“In the year 1864, Lucifer together with a large number of demons will be unloosed from hell; they will put an end to faith little by little, even in those dedicated to God. They will blind them in such a way, that, unless they are blessed with a special grace, these people will take on the spirit of these angels of hell; several religious institutions will lose all faith and will lose many souls.
“Evil books will be abundant on earth and the spirits of darkness will spread everywhere a universal slackening of all that concerns the service of God. They will have great power over Nature: there will be churches built to serve these spirits.”
– Our Lady at La Salette, the secret to Melanie Calvat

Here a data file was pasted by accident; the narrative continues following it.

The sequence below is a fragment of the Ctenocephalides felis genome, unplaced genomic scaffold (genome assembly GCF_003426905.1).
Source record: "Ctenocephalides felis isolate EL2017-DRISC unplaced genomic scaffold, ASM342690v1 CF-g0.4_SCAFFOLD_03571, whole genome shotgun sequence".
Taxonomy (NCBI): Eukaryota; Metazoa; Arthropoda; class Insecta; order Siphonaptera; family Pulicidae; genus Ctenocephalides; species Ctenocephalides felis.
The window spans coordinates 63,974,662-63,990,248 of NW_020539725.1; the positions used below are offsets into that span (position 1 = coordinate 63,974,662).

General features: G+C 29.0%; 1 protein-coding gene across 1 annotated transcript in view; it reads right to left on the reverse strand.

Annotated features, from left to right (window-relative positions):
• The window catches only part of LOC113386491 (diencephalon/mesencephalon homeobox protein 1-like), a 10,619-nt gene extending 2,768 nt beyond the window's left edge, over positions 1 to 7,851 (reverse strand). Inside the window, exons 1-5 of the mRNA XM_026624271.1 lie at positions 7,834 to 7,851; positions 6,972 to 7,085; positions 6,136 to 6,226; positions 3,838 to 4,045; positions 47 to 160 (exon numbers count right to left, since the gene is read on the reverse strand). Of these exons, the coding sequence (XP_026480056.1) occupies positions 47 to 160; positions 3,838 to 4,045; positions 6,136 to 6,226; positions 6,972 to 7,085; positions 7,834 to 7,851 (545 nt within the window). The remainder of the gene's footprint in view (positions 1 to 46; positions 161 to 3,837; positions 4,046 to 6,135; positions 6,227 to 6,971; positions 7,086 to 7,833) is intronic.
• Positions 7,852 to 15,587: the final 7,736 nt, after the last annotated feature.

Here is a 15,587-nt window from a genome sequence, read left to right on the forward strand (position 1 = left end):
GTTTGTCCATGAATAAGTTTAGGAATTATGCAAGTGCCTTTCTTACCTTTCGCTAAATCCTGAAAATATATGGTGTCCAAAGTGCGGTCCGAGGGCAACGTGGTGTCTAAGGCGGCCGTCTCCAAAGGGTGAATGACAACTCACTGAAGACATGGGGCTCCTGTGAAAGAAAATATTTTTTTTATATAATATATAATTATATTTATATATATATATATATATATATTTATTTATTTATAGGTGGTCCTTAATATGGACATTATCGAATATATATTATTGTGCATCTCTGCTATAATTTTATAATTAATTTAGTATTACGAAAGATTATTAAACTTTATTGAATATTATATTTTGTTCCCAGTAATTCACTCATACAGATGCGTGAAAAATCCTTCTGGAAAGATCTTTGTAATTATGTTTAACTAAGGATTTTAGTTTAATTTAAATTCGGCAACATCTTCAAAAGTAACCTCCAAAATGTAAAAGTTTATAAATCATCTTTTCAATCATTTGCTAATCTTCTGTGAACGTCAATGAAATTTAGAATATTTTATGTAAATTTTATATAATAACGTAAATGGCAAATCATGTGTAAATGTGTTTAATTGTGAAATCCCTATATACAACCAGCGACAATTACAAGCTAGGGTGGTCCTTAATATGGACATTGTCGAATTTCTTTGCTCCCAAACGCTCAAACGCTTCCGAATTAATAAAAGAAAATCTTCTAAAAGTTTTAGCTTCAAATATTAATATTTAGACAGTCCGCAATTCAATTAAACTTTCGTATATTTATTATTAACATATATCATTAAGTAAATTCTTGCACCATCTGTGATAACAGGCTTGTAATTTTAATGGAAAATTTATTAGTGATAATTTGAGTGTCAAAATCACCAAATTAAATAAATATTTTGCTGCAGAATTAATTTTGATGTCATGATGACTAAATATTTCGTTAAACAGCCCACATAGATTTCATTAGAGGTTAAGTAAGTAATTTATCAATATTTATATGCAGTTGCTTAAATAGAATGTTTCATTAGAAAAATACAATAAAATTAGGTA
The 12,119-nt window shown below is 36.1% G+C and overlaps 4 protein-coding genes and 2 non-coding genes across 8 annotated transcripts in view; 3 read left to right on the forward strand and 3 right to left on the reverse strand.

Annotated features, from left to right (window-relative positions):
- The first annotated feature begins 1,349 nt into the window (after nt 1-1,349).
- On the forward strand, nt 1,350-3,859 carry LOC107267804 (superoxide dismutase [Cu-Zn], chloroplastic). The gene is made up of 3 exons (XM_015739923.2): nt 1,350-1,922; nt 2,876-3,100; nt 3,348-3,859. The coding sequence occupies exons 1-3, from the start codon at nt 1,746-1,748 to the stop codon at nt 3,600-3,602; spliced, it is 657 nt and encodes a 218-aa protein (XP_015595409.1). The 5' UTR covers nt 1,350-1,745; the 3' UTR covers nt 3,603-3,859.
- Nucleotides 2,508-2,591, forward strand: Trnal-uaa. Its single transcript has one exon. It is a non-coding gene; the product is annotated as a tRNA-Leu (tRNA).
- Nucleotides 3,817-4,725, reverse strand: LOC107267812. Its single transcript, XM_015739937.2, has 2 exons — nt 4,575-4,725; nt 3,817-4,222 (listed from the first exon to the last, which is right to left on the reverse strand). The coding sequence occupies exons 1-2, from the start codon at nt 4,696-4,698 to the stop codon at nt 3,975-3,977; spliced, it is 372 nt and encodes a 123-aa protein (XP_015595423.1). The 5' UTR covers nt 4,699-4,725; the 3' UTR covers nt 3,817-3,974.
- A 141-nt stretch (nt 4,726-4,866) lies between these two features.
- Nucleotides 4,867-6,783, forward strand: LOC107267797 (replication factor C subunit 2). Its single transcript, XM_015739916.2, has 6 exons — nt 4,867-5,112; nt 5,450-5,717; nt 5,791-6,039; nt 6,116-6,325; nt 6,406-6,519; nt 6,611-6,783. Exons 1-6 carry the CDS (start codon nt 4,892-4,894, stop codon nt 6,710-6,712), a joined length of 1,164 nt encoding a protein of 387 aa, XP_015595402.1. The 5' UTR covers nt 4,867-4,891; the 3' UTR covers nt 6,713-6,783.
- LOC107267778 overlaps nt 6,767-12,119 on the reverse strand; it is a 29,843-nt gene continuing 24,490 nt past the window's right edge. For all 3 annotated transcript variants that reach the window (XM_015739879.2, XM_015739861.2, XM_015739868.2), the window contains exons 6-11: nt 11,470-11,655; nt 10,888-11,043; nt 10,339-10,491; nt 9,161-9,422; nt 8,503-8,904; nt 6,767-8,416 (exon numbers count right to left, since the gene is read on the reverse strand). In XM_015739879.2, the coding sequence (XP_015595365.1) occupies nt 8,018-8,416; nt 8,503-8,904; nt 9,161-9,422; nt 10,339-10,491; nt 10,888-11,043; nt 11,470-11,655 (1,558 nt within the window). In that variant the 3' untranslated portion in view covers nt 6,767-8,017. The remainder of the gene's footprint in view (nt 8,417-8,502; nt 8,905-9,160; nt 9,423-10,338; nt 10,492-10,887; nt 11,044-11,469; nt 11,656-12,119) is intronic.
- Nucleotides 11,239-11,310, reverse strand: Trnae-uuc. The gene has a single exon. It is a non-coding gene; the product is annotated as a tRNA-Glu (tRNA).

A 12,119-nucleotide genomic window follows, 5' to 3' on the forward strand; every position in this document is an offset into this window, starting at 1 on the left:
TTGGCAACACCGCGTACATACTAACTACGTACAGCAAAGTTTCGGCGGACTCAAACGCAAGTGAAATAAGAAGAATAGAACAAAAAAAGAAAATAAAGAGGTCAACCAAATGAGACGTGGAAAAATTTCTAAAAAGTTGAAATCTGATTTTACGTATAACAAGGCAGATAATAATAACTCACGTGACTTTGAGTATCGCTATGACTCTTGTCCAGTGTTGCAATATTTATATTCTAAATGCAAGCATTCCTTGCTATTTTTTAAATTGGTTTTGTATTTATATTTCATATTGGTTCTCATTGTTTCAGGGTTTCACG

The Hulk, is a 7 foot goliath of indomitable strength that has fascinated the imagination of science fiction fanatics since the 1960s. Created in 1962, by the architect of the Marvel mythical universe, Stan Lee, the character is a fictional superhero who as other superheroes within the Stan Lee universe, is inherently flawed. His true self, the timid and unassuming physicist Bruce Banner, a man of unparalleled intellect and scientific achievement, is created into the green behemoth due to an accidental exposure to gamma ray radiation. Consequently, he becomes a tortured creature ruled by emotion whose exposure to continual anger increases its already unparalleled superhuman strength and causes it to act out against friend, ally or foe alike, in a savage rage of destructive power. In true fashion and in consistency with Stan Lee’s creative vision, the character is inherently “cursed” by his new found quality, as his meta-humanity prevents him from acting in accordance with reason, and in this case, with his scientific reason, and yet, his heroism is evident despite this real flaw of character as the Hulk is ultimately a force for good that is able to overcome with the help of science but also through sheer power of will, the deranged demons released as a result of his metamorphosis.